B.F. Bigger has been the proprietor of the Bigger's House, one of the first-class hotels of the county, ever since 1881, but previous to that time, his attention had been given to directing the plow and in attending to the duties of farm life. He is a native born resident of Randolph County. Ark., his birth occurring in 1851, and he is principally self educated, his knowledge of business affairs being acquired mainly by contact with the world. At the age of twenty two years, he was married to Miss Ida Symington, who was also born in Randolph County, and of the seven children born to their union, four are living: Thomas, Lute, Kate and George. The other children died in infancy. From the date of his marriage up to 1881, he was engaged in farming for himself, but since that time he has been keeping a hotel in Pocahontas, and by good management, hospitality and fair dealing, he has succeeded in gaining an excellent patronage, and his earnest endeavors to see that the wants and needs of his patrons are satisfied, have tended to make his establishment a favorite resort for the traveling public. He also manages a livery stable, the only one in the place, and has some excellent vehicles and animals ready for use. He owns two excellent farms, one comprising 600 acres and the other 400 acres, and although one place is rented to tenants, it is under his supervision, and he manages the other farm himself, devoting it to the raising of stock, grain and hay. He owns his hotel and stable, and is one of the wealthy citizens of the county. His parents J. G. and Catherine (Lewis) Bigger, were born and reared in Randolph County, the father being engaged in farming. J.G. was a soldier in the Confederate army, and died in 1863. His father was a Kentuckian, who immigrated to Randolph County, Ark., with his parents when a child, the county at that time being a Territory. Mr. Bigger is a Democrat and a member of the A.F.& A. M.
(Godspeeds History of Randolph County 1891.)
A letter written to the author from Mr. T. F Bigger in Shelbyville TX in 1992:
Dear Ms. Hopper:
James Bigger and Mary Sweazea, parents of Sarah Isabel 'Bigger' Waddle, Great Great Great Grandparents of Thomas Franklin Bigger of Johquin Texas, and yourself. James Bigger and his first wife (name unknown) had the following children: 1. James Norris Bigger, born 1800 TN. Married Lucretia Parrish, born 1812 in MO, died 1874 in RAndolph County AR. 2. Ambrose C Bigger born 1801 TN died 1848 in Randolph County AR. His wife Mary Ann McDonald. 3. Matilda Bigger, born 1802 TN died 1855 IL, married two times. First Husband Richard Sweazea, second Randolph Cook. 4. Lucinda Bigger born 1804 TN. Lived in MO. her husband was Arnold Mahn James W Bigger and his second wife Mary Sweazea had these children: 5. Richard Sweezer Bigger, born 1817 in MO. Went to Texas, and died in Civil War in AR in 1864. His wife Delilah Runnels was born 1818. 6. Sarah Isabel Bigger was born 1818 in MO. Lived her life in Randolph County AR. Her husband was Henry M. Waddle. 7 Margaret E. Bigger "Polly" born 1823 in MO. went to Texas, her husband was James Wagstaff. 8. Robert T. Bigger, born 1825 in MO. Went to Texas married Jane___, a confederate veteran, Masonic Lodge Member, left Shelby County for the Choctaw Nation about 1867, died in Bowie TX., in 1900. 9. William Garrison Bigger, born 1828 in Lawrence County AR. married Mary E ___. Served in the Mexican War. May 6 1846, left Selby County with Robert. 10. George Washington Bigger born 1834 in Lawrence County AR. Went to Texas married Julia Cartwright. About the time the family came to Texas there seems to be a change in the spelling of the name. The Texans spelling it Biggar and the others in AR. keeping the Bigger. The family lost touch and only recently made contact. It must have taken raw courage to start to Texas in those days, the 1830's. Why did they do it? Was there trouble? Did the two families "fall out"? Did the vast land entice them? No matter James, Mary, Five children, and nine slaves made the trip. The older children and Sarah Isabel Bigger "Sally" already married, remained in AR., and their descendants are found there now. I try to envision the beauty of Shelby County then, but an awesome feeling gets in the way, imagine if you can the center ridge area with no houses, no roads, or fences, populated only by wildlife, and Indians. Indians there must have been for pottery shards and arrow heads were found in my day in the cotton fields along Biggar Creek. James Bigger did not live very long for Mary rendered her property as "widow" in 1837 and Ambrose C. Bigger made bond as administrator of the Arkansas estate January 1, 1837. This family, however, made a place for themselves with a scattering of families around Shelbyville Texas. In 1837 Mary 'Sweazea' Bigger rendered 9 slaves value $25,000. 7 horses and mules (exempting 4 work animals) and 27 head of cattle for a total tax of $16.82.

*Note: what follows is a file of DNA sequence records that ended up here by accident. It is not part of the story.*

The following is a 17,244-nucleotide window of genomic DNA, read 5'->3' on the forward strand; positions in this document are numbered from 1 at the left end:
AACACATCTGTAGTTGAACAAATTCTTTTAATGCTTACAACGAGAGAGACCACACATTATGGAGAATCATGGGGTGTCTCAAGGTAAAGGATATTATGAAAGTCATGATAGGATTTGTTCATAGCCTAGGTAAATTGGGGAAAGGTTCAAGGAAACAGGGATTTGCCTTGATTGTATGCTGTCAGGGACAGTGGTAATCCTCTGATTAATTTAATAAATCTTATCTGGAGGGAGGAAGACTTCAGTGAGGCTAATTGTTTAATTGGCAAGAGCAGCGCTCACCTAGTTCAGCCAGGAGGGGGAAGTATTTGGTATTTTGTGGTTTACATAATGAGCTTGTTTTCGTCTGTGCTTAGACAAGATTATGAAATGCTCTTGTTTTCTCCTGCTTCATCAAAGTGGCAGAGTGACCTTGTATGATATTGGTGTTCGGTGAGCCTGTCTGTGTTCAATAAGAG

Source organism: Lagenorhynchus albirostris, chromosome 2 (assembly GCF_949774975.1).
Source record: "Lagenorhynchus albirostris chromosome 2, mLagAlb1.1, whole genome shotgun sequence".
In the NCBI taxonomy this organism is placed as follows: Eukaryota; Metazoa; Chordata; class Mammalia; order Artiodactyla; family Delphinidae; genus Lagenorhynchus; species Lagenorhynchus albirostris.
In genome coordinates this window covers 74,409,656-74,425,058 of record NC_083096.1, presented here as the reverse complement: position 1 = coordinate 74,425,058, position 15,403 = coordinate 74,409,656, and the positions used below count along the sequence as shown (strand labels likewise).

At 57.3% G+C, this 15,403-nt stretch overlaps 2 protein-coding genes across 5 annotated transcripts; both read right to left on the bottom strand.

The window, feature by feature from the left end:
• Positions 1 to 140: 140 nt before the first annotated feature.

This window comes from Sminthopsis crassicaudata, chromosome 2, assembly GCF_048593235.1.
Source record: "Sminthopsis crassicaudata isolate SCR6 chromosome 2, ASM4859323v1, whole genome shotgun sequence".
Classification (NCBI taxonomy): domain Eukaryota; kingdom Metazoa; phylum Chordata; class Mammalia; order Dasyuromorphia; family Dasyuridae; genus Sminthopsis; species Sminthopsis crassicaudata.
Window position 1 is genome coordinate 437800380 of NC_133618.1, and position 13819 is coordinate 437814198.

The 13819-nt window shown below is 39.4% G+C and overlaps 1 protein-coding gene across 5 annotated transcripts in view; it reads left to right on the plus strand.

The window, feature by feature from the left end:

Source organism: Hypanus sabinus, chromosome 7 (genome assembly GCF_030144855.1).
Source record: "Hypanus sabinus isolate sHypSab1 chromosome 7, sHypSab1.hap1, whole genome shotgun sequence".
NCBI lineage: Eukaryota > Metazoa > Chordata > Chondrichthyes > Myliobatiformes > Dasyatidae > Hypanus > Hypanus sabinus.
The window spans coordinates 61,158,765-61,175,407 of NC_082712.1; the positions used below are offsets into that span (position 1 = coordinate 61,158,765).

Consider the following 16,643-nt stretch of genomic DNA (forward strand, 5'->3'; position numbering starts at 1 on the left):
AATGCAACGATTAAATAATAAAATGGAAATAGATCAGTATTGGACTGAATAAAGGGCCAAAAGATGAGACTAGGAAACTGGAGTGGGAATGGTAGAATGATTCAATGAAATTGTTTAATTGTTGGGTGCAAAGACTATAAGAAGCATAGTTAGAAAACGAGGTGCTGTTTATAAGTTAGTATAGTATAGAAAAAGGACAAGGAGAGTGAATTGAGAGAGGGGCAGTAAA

OLD TIMERS: A BUNCH OF "old Timers" from Biggers and Pocahontas.
B. F. Bigger at right. The town of Biggers was named after him. Lossing's Field Book of the War of 1812